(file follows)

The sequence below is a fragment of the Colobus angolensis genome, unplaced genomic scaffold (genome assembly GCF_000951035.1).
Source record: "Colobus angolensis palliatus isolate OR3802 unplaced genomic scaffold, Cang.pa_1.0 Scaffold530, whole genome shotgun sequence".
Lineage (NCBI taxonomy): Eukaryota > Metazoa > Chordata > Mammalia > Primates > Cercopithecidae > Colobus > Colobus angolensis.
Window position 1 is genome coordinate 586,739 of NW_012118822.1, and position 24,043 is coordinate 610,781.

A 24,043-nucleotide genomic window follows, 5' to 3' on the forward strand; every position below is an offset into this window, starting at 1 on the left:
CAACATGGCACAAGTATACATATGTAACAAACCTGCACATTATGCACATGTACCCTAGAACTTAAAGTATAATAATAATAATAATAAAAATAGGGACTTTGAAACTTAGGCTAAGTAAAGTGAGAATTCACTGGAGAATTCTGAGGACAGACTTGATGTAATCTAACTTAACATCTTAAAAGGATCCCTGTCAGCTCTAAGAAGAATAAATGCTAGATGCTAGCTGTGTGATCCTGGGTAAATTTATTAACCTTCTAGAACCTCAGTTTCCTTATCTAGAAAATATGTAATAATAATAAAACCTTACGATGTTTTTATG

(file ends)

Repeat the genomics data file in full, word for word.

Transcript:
The sequence below is a fragment of the Colobus angolensis genome, unplaced genomic scaffold (genome assembly GCF_000951035.1).
Source record: "Colobus angolensis palliatus isolate OR3802 unplaced genomic scaffold, Cang.pa_1.0 Scaffold530, whole genome shotgun sequence".
Lineage (NCBI taxonomy): Eukaryota > Metazoa > Chordata > Mammalia > Primates > Cercopithecidae > Colobus > Colobus angolensis.
Window position 1 is genome coordinate 586,739 of NW_012118822.1, and position 24,043 is coordinate 610,781.

A 24,043-nucleotide genomic window follows, 5' to 3' on the forward strand; every position below is an offset into this window, starting at 1 on the left:
CAACATGGCACAAGTATACATATGTAACAAACCTGCACATTATGCACATGTACCCTAGAACTTAAAGTATAATAATAATAATAATAAAAATAGGGACTTTGAAACTTAGGCTAAGTAAAGTGAGAATTCACTGGAGAATTCTGAGGACAGACTTGATGTAATCTAACTTAACATCTTAAAAGGATCCCTGTCAGCTCTAAGAAGAATAAATGCTAGATGCTAGCTGTGTGATCCTGGGTAAATTTATTAACCTTCTAGAACCTCAGTTTCCTTATCTAGAAAATATGTAATAATAATAAAACCTTACGATGTTTTTATG